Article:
The effect of tungstate nanoparticles on reactive oxygen species and cytotoxicity in Raw 264.7 mouse monocyte macrophage cells.
Dunnick-KM; Badding-MA; Schwegler-Berry-D; Patete-JM; Koenigsmann-C; Wong-SS; Leonard-SS
J Toxicol Environ Health, A 2014 Oct; 77(20):1251-1268
Due to their unique size, surface area, and chemical characteristics, nanoparticles' use in consumer products has increased. However, the toxicity of nanoparticle (NP) exposure during the manufacturing process has not been fully assessed. Tungstate NP are used in numerous products, including but not limited to scintillator detectors and fluorescent lighting. As with many NP, no apparent toxicity studies have been completed with tungstate NP. The hypothesis that tungstate NP in vitro exposure results in reactive oxygen species (ROS) formation and cytotoxicity was examined. Differences in toxicity based on tungstate NP size, shape (sphere vs. wire), and chemical characteristics were determined. RAW 264.7 mouse monocyte macrophages were exposed to tungstate NP, and ROS formation was assessed via electron spin resonance (ESR), and several assays including hydrogen peroxide, intracellular ROS, and Comet. Results showed ROS production induced by tungstate nanowire exposure, but this exposure did not result in oxidative DNA damage. Nanospheres showed neither ROS nor DNA damage following cellular exposure. Cells were exposed over 72 h to assess cytotoxicity using an MTT (tetrazolium compound) assay. Results showed that differences in cell death between wires and spheres occurred at 24 h but were minimal at both 48 and 72 h. The present results indicate that tungstate nanowires are more reactive and produce cell death within 24 h of exposure, whereas nanospheres are less reactive and did not produce cell death. Results suggest that differences in shape may affect reactivity. However, regardless of the differences in reactivity, in general both shapes produced mild ROS and resulted in minimal cell death at 48 and 72 h in RAW 264.7 cells.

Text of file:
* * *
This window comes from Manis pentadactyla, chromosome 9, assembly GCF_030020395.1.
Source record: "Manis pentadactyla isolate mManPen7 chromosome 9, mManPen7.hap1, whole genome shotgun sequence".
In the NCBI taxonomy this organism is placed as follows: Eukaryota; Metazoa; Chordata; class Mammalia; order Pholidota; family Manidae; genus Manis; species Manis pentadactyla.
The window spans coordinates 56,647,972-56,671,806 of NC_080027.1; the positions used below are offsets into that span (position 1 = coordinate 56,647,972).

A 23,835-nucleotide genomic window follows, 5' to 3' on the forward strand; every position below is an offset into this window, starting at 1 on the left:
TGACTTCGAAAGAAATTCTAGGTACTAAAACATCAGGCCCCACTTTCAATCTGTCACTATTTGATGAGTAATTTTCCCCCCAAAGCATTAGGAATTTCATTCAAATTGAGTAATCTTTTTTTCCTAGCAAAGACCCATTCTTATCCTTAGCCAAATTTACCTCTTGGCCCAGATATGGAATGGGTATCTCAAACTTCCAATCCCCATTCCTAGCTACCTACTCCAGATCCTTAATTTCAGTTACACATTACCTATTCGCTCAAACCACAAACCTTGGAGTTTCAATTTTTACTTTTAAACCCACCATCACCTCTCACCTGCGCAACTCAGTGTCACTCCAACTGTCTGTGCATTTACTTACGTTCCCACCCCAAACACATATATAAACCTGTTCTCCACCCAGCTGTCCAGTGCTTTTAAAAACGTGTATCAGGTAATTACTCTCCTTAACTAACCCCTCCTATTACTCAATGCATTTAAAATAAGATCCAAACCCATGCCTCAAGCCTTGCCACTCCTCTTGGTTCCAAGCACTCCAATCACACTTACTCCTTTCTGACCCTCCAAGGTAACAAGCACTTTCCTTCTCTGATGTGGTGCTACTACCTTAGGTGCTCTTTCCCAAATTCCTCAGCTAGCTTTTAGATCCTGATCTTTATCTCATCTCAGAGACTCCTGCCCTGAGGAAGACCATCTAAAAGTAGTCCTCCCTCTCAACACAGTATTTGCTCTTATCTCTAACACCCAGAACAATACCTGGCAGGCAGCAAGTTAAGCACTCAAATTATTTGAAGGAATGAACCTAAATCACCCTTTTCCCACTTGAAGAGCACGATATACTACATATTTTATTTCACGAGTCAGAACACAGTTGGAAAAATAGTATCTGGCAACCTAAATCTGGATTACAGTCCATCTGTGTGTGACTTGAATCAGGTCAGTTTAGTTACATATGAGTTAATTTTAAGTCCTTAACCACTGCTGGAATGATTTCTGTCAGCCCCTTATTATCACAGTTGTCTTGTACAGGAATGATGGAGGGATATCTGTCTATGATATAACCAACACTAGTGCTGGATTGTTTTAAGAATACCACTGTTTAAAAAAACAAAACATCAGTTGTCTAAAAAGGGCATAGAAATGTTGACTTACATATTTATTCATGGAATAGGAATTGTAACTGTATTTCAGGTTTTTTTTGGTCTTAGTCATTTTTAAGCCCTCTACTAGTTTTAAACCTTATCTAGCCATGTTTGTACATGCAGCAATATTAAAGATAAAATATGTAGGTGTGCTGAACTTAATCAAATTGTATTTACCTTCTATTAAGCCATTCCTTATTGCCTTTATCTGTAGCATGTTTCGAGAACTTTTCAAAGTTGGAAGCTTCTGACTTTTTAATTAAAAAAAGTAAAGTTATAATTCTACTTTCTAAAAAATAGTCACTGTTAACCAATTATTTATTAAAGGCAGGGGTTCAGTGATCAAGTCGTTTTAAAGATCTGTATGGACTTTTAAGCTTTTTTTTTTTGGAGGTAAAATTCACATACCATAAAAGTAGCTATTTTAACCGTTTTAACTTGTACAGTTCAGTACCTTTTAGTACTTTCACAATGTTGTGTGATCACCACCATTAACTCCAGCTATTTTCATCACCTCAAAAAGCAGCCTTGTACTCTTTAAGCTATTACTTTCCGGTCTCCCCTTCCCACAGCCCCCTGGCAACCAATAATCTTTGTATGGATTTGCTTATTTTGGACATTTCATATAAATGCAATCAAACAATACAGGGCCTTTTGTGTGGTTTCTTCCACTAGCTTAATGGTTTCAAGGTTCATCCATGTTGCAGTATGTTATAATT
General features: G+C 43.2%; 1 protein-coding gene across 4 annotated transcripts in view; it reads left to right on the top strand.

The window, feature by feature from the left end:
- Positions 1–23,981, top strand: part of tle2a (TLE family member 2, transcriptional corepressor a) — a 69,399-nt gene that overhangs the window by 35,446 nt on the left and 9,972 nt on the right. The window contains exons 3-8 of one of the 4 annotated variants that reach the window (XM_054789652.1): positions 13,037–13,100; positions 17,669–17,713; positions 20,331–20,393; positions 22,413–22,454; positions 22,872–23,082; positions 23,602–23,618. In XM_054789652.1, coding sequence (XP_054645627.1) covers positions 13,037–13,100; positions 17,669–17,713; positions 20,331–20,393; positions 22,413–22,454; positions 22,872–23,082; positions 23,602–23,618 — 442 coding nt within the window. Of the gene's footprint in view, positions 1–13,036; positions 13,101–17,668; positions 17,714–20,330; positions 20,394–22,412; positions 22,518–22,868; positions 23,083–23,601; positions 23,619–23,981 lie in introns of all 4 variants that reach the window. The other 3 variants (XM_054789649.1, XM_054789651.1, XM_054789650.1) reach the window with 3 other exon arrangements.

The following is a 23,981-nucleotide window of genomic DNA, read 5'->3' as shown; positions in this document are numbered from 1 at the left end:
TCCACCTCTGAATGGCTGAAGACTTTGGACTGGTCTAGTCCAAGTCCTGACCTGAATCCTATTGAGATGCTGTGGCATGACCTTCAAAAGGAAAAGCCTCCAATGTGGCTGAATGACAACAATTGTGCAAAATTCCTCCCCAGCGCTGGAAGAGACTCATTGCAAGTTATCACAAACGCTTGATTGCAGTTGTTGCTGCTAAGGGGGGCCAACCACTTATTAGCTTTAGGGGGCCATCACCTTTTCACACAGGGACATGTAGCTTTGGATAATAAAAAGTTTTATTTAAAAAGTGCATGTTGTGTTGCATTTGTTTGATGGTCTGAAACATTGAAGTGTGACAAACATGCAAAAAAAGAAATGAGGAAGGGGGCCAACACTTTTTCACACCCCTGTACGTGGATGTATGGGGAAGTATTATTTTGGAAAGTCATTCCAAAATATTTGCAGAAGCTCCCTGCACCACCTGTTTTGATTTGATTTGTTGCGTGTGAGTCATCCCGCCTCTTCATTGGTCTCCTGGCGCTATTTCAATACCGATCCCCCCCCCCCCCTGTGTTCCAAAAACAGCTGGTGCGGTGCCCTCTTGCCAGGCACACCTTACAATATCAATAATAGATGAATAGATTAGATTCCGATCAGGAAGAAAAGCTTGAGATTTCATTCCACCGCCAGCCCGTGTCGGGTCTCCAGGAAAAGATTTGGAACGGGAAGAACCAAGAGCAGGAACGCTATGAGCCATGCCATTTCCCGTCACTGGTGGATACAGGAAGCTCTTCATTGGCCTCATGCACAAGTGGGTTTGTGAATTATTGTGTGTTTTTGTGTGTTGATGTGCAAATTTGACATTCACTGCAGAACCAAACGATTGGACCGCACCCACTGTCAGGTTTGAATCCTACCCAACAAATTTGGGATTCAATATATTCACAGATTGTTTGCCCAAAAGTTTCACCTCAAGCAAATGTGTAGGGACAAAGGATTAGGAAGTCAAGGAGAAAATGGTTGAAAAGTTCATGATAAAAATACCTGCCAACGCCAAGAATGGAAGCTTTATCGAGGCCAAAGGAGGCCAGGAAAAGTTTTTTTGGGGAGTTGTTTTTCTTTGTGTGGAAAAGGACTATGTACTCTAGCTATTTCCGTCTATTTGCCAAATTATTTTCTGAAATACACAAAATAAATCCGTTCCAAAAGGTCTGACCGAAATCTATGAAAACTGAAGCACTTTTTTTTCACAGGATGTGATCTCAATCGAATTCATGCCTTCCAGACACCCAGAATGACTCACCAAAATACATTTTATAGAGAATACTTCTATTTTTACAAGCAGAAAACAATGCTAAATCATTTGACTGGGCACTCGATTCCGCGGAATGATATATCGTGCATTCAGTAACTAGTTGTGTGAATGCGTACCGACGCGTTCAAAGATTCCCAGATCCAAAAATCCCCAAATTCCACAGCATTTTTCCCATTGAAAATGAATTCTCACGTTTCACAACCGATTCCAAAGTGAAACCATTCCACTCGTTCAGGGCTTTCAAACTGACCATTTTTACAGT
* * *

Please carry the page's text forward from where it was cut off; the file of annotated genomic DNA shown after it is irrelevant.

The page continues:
Nanotechnology; Cytotoxicity; Cytotoxic-effects; Tungsten-compounds; Metallic-compounds; Cell-cultures; Cell-culture-techniques; Cellular-reactions; Laboratory-animals; Laboratory-testing; Exposure-assessment; Oxidative-processes; In-vitro-study; Cell-damage; Bioassays; Analytical-processes
Katherine M. Dunnick, NIOSH, HELD, PPRB, 1095 Willowdale Rd, Morgantown, WV 26505, USA
Journal of Toxicology and Environmental Health, Part A: Current Issues